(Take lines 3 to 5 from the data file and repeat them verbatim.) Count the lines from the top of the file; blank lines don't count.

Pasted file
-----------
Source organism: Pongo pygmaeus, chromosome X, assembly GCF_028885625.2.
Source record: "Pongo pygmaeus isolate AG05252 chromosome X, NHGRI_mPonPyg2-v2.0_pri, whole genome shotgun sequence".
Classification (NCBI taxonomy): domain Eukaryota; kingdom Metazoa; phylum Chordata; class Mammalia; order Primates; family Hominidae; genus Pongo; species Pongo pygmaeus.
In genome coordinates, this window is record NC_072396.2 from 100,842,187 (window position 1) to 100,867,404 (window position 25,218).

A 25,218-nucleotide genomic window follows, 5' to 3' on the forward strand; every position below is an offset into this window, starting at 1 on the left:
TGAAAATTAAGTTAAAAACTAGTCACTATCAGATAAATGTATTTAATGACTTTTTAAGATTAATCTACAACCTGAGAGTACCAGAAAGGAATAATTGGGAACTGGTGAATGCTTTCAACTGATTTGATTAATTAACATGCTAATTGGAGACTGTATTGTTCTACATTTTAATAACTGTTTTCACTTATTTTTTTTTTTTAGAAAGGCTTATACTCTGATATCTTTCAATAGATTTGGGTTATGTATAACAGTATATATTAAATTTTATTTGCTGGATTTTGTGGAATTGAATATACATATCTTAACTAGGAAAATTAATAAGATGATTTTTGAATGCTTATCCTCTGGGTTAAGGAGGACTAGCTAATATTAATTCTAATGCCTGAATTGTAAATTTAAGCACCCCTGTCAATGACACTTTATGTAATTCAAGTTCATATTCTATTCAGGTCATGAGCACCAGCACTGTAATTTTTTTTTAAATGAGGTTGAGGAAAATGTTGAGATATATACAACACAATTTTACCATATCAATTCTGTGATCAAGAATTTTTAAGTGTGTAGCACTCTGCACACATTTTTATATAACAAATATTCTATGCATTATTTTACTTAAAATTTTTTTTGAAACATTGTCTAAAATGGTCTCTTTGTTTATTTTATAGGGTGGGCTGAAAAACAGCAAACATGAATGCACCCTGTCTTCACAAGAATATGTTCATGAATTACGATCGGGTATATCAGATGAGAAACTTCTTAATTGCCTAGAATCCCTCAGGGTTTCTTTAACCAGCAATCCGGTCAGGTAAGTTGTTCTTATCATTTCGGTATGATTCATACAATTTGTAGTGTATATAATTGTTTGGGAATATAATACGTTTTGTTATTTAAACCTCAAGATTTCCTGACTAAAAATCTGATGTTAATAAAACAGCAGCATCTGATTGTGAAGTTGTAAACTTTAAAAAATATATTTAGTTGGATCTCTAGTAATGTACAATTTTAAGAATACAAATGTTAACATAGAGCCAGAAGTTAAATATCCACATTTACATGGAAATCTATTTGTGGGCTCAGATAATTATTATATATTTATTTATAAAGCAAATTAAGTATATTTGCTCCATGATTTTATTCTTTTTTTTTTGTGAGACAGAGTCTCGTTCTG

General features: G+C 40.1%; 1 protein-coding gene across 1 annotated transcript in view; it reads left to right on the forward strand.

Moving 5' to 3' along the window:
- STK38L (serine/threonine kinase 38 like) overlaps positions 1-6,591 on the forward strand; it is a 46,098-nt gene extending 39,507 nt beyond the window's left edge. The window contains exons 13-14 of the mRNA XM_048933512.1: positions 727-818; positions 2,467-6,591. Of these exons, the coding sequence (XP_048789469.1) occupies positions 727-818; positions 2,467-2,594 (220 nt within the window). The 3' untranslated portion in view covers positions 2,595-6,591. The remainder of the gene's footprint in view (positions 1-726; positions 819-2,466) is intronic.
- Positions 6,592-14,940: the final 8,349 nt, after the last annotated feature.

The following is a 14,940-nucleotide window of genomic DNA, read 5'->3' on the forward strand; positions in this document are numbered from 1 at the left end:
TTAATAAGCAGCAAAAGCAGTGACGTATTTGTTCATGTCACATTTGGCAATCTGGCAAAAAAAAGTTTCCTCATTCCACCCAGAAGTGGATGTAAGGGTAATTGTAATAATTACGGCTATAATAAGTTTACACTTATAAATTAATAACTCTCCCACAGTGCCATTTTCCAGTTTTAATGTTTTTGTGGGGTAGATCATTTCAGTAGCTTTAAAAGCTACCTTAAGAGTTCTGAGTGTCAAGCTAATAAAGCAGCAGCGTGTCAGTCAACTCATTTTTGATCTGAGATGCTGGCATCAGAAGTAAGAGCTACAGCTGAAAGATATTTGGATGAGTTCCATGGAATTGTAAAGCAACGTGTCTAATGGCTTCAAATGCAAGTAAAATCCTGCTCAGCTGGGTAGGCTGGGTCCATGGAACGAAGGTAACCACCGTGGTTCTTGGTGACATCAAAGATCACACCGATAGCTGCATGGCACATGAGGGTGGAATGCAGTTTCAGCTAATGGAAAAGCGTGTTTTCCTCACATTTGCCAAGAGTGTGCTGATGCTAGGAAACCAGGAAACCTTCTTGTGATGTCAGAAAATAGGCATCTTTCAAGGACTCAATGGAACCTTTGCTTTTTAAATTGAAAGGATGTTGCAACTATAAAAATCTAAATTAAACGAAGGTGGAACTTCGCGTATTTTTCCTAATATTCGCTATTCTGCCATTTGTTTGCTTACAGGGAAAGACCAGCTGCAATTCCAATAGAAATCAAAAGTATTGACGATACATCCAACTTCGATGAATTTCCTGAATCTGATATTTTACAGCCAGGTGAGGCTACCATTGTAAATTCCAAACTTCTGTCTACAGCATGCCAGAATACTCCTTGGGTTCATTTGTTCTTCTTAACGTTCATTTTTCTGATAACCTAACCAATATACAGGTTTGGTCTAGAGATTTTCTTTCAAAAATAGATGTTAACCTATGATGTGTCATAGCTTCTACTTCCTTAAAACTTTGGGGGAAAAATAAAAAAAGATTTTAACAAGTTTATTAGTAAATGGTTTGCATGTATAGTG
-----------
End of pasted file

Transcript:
Classification (NCBI taxonomy): domain Eukaryota; kingdom Metazoa; phylum Chordata; class Mammalia; order Primates; family Hominidae; genus Pongo; species Pongo pygmaeus.
In genome coordinates, this window is record NC_072396.2 from 100,842,187 (window position 1) to 100,867,404 (window position 25,218).

A 25,218-nucleotide genomic window follows, 5' to 3' on the forward strand; every position below is an offset into this window, starting at 1 on the left: